A kangaroo court of liberal-leaning journalists and Democratic state treasurers charged and convicted former New York Stock Exchange CEO Dick Grasso with an unpardonable sin -- success.
This collection of class-envy warriors put such relentless pressure on the NYSE that Grasso was finally forced by his board to resign.
Grasso, of course, was the man whose Herculean efforts were behind the reopening of the stock exchange only four business days after the terrorist bombing of downtown New York. But the so-called titans of finance who sit on the NYSE board were so mau-maued by the media and political onslaught that they actually sided against the man who inflicted the first major blow on Osama's terrorism.
There was no scandal here. Dick Grasso accepted a big pay package endorsed on two occasions by the NYSE board in return for 35 years of successful service. What is scandalous is that key Big Board officials -- like Hank Paulson of Goldman Sachs, Philip Purcell of Morgan Stanley and William Harrison of JP Morgan Chase -- succumbed to the pressure of newspaper headlines and abandoned Grasso.
Not only did Grasso start America's economic recovery immediately after 9-11, he also saved the NYSE from a late-1990s assault by the Nasdaq. At the time, the technology stock market threatened to induce numerous Big Board companies to switch their listings, and at one point cautioned that it might even take over the NYSE. But it was the diminutive son of Italian immigrants who defended NYSE floor brokers and retail investors from a new era of impersonal electronic trading. Some thanks he got -- many of these same floor brokers helped push Grasso over the edge.
Let's be very clear about this: Grasso has done nothing wrong. Nothing, that is, except believe his own board when they offered him a large pay package for his long-term service.
Grasso did not fraudulently cook the books, steal from the corporate cookie jar, lie to federal prosecutors or engage in insider trading. He is no Worldcom Bernie Evers, Enron Kenneth Lay or Tyco Dennis Kozlowski. In fact, a Grasso-led decision to embark on full compensation disclosure as a way of hastening corporate-governance reform put him in this pickle in the first place.
The announcement of a one-time payment of $140 million probably did the former CEO in. A longer-term smoothing out of his pay plan would have avoided the media killing field. But it was seldom reported that the payment covered 35 years of service, including pension, savings and other deferred incentives. Discounted properly, this sum comes to roughly $2 million a year over the entire three-decade period Grasso served -- a modest amount by Wall Street standards.
The talented Grasso could have been lured away as CEO of another company. That's precisely why the NYSE board re-upped his pay package beginning in 1995 and extended his tenure through 2007. They were rewarding success and loyalty.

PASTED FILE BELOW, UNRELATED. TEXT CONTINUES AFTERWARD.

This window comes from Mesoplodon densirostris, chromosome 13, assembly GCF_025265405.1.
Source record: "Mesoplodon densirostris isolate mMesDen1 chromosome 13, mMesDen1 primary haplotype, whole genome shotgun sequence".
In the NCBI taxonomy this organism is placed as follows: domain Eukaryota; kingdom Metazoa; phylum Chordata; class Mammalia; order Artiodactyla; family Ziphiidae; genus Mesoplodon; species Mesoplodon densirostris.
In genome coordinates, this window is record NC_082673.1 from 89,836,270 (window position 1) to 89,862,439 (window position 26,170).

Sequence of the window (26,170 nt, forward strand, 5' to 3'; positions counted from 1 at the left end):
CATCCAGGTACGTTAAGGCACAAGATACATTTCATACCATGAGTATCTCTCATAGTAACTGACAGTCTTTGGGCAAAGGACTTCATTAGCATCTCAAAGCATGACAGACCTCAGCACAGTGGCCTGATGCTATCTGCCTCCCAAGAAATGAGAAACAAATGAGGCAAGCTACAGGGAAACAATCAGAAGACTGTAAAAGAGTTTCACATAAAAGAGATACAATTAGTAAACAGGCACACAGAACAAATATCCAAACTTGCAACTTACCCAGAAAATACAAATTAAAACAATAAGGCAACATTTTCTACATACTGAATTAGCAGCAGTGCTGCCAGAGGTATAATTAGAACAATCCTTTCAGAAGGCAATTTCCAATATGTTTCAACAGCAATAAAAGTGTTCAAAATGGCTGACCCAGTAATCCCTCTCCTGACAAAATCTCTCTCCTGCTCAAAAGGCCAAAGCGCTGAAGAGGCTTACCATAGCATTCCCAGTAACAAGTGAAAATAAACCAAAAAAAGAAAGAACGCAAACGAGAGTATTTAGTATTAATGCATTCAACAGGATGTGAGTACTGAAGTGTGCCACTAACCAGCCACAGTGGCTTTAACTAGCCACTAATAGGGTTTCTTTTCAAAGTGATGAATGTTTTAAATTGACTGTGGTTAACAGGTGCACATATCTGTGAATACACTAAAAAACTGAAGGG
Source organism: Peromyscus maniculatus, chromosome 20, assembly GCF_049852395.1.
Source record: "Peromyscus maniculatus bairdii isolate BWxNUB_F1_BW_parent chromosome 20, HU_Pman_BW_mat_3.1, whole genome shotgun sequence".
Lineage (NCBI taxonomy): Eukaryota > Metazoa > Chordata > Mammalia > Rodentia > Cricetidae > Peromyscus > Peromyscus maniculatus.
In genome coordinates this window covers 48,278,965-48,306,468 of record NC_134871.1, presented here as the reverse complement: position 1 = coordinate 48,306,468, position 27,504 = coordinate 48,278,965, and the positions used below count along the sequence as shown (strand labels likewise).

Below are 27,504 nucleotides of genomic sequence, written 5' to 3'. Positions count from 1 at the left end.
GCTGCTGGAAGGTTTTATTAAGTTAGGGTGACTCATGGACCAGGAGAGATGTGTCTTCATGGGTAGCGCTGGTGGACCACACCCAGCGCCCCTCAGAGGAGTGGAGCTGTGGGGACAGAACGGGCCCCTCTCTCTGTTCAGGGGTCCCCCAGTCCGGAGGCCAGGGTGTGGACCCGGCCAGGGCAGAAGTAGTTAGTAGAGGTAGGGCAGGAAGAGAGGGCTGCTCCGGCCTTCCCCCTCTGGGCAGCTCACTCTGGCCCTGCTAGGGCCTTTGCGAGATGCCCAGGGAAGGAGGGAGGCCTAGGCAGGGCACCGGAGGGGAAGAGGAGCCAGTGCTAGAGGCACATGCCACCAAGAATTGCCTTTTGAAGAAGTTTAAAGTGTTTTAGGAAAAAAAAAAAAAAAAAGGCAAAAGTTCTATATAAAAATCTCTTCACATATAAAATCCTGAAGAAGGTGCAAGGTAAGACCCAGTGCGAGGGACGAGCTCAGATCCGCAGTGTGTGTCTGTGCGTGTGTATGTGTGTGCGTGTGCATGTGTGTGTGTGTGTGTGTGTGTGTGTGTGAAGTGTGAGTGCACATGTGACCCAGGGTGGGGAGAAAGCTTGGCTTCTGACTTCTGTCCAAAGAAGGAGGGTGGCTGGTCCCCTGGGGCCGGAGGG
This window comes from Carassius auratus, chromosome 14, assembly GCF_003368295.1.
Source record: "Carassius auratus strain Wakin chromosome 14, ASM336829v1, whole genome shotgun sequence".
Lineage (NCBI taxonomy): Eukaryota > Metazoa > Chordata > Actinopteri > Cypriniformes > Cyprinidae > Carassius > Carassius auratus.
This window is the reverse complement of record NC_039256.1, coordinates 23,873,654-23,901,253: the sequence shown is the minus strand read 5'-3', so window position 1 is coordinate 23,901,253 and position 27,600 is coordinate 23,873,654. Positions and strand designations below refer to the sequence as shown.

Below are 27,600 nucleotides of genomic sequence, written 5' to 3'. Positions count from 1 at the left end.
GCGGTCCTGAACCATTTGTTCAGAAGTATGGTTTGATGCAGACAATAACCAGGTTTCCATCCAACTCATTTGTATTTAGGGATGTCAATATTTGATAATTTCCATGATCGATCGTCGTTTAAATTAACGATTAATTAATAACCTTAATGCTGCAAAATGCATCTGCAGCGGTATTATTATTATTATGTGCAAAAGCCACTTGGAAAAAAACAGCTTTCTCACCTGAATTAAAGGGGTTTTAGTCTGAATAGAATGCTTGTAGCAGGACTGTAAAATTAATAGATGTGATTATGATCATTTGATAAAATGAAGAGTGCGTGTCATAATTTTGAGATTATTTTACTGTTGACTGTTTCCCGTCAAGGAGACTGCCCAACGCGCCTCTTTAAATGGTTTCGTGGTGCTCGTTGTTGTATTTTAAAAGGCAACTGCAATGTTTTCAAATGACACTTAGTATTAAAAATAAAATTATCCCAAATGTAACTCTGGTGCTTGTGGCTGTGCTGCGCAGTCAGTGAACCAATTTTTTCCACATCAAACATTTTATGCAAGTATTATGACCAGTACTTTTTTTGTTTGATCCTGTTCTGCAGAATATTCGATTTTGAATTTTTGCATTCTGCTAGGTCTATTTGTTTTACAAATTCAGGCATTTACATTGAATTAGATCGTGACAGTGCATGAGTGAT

In recent years, techie CEOs like Lawrence Ellison of Oracle, John Chambers of Cisco, Scott McNealy of Sun Microsystems and Irwin Jacobs of Qualcomm received billions of dollars in stock-option-based pay packages. Grasso could have signed on with any of these companies, but he chose to stay with his longtime employer. For that, he was devoured by a wolfpack of anti-market journalists.
No one really knows what pay is proper for successful management skills. But the example of the Chicago Mercantile Exchange -- where 1.5 billion in daily trading of interest-rate, currency and stock market futures is directly comparable to the NYSE -- shows that Grasso's pay was in the right ballpark.
The Merc recently went public, and today it has $900 million of enterprise value with a market cap of $3.1 billion. Merc CEO Jim McNulty receives annual pay and benefits totaling about $1.5 million. But for his longer-term service he owns a one-time grant of stock options now valued at $66 million, according to a Merc spokesperson.
In a piece of bitter irony, NYSE board members talked Dick Grasso out of a Big Board public offering in 1999. But Grasso was right -- only full privatization will enable the NYSE to resolve all of its pay, disclosure, regulatory and modernization issues.
Since Grasso resigned without cause, he will take all of his compensation chips off the table. Perhaps he will retire. Maybe he'll run another company. But the big lesson is this: Our free-market American system of entrepreneurial capitalism must never be Europeanized by punishing success or delinking effort from reward. We must never wage war against the smart investments or talented people that made our economy the most inventive and prosperous in all history.
Grasso was one of our successes. He earned his pay. For both his economic value and moral inspiration, he deserved a better fate.